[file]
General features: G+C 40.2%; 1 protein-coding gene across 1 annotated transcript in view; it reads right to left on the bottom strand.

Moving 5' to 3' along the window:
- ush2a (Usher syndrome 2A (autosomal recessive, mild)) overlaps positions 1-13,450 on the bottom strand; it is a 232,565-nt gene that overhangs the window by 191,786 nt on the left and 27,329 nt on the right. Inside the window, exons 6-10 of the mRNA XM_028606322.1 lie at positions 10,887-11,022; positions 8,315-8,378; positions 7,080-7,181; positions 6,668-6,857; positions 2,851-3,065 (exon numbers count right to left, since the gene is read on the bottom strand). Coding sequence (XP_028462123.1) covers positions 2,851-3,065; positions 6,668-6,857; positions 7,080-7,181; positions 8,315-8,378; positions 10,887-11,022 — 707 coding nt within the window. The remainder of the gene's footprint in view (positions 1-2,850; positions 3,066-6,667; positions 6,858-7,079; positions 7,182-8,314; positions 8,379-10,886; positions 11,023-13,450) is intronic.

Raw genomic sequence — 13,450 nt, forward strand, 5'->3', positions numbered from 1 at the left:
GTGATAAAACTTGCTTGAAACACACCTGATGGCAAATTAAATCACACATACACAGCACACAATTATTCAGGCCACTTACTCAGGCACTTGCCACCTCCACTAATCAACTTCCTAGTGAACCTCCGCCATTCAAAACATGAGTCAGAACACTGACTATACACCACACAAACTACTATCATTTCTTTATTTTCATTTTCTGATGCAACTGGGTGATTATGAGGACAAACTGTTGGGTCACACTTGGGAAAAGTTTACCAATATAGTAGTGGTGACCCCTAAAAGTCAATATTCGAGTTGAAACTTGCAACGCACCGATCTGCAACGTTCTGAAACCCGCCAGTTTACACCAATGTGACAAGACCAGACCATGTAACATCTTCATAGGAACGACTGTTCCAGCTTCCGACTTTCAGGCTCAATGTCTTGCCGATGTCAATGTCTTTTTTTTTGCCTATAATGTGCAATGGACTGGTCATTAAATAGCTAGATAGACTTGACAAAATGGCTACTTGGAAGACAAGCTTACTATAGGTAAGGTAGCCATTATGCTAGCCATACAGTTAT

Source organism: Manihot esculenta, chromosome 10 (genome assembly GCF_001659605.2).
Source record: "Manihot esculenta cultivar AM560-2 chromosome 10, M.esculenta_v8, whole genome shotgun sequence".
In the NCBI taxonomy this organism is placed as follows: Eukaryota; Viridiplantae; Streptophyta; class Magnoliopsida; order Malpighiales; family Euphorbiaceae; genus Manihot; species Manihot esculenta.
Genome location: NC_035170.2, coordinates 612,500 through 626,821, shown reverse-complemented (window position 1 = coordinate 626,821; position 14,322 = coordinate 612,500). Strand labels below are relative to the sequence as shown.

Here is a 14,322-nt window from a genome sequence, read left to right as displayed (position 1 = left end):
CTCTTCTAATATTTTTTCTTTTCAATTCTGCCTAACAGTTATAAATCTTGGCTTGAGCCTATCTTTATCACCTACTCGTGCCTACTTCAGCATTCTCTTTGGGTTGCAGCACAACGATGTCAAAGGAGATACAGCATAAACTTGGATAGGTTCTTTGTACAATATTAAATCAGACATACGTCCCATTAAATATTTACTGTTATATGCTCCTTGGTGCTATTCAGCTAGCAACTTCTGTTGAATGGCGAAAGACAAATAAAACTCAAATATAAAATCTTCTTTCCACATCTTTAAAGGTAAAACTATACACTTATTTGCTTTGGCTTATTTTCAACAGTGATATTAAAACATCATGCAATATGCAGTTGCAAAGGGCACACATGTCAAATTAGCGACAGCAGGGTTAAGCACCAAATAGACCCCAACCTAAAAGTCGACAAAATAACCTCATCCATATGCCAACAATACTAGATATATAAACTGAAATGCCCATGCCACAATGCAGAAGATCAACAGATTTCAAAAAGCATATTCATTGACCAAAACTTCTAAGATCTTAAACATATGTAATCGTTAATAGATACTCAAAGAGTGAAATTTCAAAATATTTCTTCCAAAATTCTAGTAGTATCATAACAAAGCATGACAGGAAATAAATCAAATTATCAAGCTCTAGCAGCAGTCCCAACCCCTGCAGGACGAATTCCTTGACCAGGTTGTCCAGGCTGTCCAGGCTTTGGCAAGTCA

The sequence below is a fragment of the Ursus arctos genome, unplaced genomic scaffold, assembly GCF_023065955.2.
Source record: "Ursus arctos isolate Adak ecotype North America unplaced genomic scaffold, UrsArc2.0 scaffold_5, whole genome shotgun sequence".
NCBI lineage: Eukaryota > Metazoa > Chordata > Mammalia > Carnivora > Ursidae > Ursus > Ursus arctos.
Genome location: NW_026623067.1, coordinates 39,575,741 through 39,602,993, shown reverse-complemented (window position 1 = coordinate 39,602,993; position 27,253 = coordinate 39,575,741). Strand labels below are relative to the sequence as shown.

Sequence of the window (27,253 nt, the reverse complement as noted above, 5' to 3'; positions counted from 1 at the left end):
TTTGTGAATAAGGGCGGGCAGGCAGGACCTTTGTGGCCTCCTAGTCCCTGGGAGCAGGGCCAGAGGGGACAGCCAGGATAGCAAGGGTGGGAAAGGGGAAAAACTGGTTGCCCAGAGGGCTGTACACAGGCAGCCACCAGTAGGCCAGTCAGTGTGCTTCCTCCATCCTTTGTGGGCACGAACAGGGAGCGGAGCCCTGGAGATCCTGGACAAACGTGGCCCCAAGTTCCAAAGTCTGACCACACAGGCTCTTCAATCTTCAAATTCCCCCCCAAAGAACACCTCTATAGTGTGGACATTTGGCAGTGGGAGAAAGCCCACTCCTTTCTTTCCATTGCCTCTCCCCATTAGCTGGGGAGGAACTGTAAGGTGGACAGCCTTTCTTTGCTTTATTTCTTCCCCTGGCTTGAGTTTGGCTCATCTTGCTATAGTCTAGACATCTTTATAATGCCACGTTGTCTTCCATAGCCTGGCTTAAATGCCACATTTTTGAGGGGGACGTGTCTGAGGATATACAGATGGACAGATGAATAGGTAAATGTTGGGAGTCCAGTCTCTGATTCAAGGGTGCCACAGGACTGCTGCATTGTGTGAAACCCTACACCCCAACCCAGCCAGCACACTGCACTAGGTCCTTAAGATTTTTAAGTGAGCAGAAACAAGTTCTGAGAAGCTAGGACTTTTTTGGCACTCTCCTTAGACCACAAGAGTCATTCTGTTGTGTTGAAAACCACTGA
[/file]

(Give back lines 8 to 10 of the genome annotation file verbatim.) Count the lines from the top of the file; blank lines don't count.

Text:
In the NCBI taxonomy this organism is placed as follows: Eukaryota; Viridiplantae; Streptophyta; class Magnoliopsida; order Malpighiales; family Euphorbiaceae; genus Manihot; species Manihot esculenta.
Genome location: NC_035170.2, coordinates 612,500 through 626,821, shown reverse-complemented (window position 1 = coordinate 626,821; position 14,322 = coordinate 612,500). Strand labels below are relative to the sequence as shown.

Here is a 14,322-nt window from a genome sequence, read left to right as displayed (position 1 = left end):